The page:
As is typical for human proteins, over one third of the amino acids that make up NHERF1 were predicted to be intrinsically disordered, forming no known structures and matching no known evolutionarily-conserved pattern. According to Roder, it is one of these disordered segments, approximately 100 amino acids long, which enable the protein to work. That is, it allows the PDZ binding module to "bite" its own ezrin-binding tail, effectively shutting the protein down. "The flexibility of the linker and its tendency to be more or less disordered are critical for regulating the balance between internal ("autoinhibitory") forces and external interactions with the protein's signaling partners" Roder says. This idea is reinforced by a recent observation by Zimei Bu, Ph.D., a Fox Chase researcher a coauthor of this study, who found that enzymatic modification (phosphorylation) of amino acids in the disordered region tips the balance towards the more open, active, form of the protein.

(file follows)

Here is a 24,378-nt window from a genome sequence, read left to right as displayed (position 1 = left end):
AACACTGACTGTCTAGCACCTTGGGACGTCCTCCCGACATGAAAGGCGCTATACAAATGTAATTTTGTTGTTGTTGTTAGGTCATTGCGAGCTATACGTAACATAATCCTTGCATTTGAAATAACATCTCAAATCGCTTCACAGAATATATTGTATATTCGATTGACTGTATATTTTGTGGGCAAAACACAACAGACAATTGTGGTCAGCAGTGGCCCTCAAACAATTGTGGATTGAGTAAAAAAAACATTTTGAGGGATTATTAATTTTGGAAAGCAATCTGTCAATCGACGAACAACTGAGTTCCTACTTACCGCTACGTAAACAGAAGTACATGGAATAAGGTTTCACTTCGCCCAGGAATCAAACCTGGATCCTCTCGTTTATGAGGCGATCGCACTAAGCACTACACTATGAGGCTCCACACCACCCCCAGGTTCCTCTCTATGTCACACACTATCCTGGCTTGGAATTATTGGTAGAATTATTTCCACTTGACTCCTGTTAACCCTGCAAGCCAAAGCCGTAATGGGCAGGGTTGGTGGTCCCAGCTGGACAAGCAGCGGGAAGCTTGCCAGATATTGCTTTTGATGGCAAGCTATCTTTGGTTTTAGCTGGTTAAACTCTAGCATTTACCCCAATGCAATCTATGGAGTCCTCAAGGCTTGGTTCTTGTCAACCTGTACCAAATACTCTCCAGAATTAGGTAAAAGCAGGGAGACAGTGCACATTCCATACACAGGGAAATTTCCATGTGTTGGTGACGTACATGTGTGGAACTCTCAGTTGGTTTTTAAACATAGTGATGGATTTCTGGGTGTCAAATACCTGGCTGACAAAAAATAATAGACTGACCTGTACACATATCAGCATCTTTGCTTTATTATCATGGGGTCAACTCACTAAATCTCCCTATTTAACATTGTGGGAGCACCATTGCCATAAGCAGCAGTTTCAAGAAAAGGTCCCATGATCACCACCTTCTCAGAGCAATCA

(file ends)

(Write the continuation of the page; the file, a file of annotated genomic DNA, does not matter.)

"Evolution has provided researchers with convenient modular structures, areas that are repeated over and over again to make up proteins, and so we tend to dismiss the interspersed disordered sequences that don't seem to have any definable structure," Roder says. "Here we show that the weak molecular interactions in a disorganized protein sequence are essential in giving this protein its unique attributes."
It was also this disorganized domain that made it difficult for researchers to create an accurate model of the entire protein, Roder says. Typically, researchers use a technique called x-ray crystallography, in which they can tell a protein's structure from how crystals made from the protein samples scatter x-rays. The disorganized section of NHREF1 makes it nearly impossible to create the necessary crystals to use this technique. Instead, Roder and colleagues used a technique called nuclear magnetic
|Contact: Greg Lester|
Fox Chase Cancer Center